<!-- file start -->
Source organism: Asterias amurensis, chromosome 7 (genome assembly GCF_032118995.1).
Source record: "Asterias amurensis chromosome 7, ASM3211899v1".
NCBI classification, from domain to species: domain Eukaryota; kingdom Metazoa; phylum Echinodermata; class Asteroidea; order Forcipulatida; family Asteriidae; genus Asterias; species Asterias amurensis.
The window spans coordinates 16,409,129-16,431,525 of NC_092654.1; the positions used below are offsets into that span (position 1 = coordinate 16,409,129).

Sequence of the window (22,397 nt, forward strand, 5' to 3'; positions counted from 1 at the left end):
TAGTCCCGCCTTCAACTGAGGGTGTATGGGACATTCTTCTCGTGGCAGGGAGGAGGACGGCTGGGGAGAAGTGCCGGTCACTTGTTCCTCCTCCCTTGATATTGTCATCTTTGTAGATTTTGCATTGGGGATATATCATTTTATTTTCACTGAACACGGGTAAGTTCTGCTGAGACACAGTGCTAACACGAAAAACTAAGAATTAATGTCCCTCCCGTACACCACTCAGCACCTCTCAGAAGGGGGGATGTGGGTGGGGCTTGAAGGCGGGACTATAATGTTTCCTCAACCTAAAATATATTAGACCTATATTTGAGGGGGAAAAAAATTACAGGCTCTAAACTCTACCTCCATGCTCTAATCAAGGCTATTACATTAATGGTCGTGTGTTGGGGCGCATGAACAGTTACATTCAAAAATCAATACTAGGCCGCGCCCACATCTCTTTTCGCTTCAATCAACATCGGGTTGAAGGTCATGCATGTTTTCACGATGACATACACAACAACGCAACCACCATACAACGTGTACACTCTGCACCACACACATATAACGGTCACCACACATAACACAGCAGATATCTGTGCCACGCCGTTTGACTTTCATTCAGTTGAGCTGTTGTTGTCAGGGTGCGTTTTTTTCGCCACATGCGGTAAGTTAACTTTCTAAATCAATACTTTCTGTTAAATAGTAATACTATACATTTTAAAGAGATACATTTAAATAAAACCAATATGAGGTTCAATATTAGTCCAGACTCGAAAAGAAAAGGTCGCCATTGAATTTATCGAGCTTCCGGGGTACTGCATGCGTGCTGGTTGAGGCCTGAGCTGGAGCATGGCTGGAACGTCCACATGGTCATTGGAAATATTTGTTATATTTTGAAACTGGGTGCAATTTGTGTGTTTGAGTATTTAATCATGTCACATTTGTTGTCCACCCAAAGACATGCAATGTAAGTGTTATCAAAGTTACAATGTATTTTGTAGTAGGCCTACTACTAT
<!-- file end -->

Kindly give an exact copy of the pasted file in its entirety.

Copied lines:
Source organism: Asterias amurensis, chromosome 7 (genome assembly GCF_032118995.1).
Source record: "Asterias amurensis chromosome 7, ASM3211899v1".
NCBI classification, from domain to species: domain Eukaryota; kingdom Metazoa; phylum Echinodermata; class Asteroidea; order Forcipulatida; family Asteriidae; genus Asterias; species Asterias amurensis.
The window spans coordinates 16,409,129-16,431,525 of NC_092654.1; the positions used below are offsets into that span (position 1 = coordinate 16,409,129).

Sequence of the window (22,397 nt, forward strand, 5' to 3'; positions counted from 1 at the left end):
TAGTCCCGCCTTCAACTGAGGGTGTATGGGACATTCTTCTCGTGGCAGGGAGGAGGACGGCTGGGGAGAAGTGCCGGTCACTTGTTCCTCCTCCCTTGATATTGTCATCTTTGTAGATTTTGCATTGGGGATATATCATTTTATTTTCACTGAACACGGGTAAGTTCTGCTGAGACACAGTGCTAACACGAAAAACTAAGAATTAATGTCCCTCCCGTACACCACTCAGCACCTCTCAGAAGGGGGGATGTGGGTGGGGCTTGAAGGCGGGACTATAATGTTTCCTCAACCTAAAATATATTAGACCTATATTTGAGGGGGAAAAAAATTACAGGCTCTAAACTCTACCTCCATGCTCTAATCAAGGCTATTACATTAATGGTCGTGTGTTGGGGCGCATGAACAGTTACATTCAAAAATCAATACTAGGCCGCGCCCACATCTCTTTTCGCTTCAATCAACATCGGGTTGAAGGTCATGCATGTTTTCACGATGACATACACAACAACGCAACCACCATACAACGTGTACACTCTGCACCACACACATATAACGGTCACCACACATAACACAGCAGATATCTGTGCCACGCCGTTTGACTTTCATTCAGTTGAGCTGTTGTTGTCAGGGTGCGTTTTTTTCGCCACATGCGGTAAGTTAACTTTCTAAATCAATACTTTCTGTTAAATAGTAATACTATACATTTTAAAGAGATACATTTAAATAAAACCAATATGAGGTTCAATATTAGTCCAGACTCGAAAAGAAAAGGTCGCCATTGAATTTATCGAGCTTCCGGGGTACTGCATGCGTGCTGGTTGAGGCCTGAGCTGGAGCATGGCTGGAACGTCCACATGGTCATTGGAAATATTTGTTATATTTTGAAACTGGGTGCAATTTGTGTGTTTGAGTATTTAATCATGTCACATTTGTTGTCCACCCAAAGACATGCAATGTAAGTGTTATCAAAGTTACAATGTATTTTGTAGTAGGCCTACTACTAT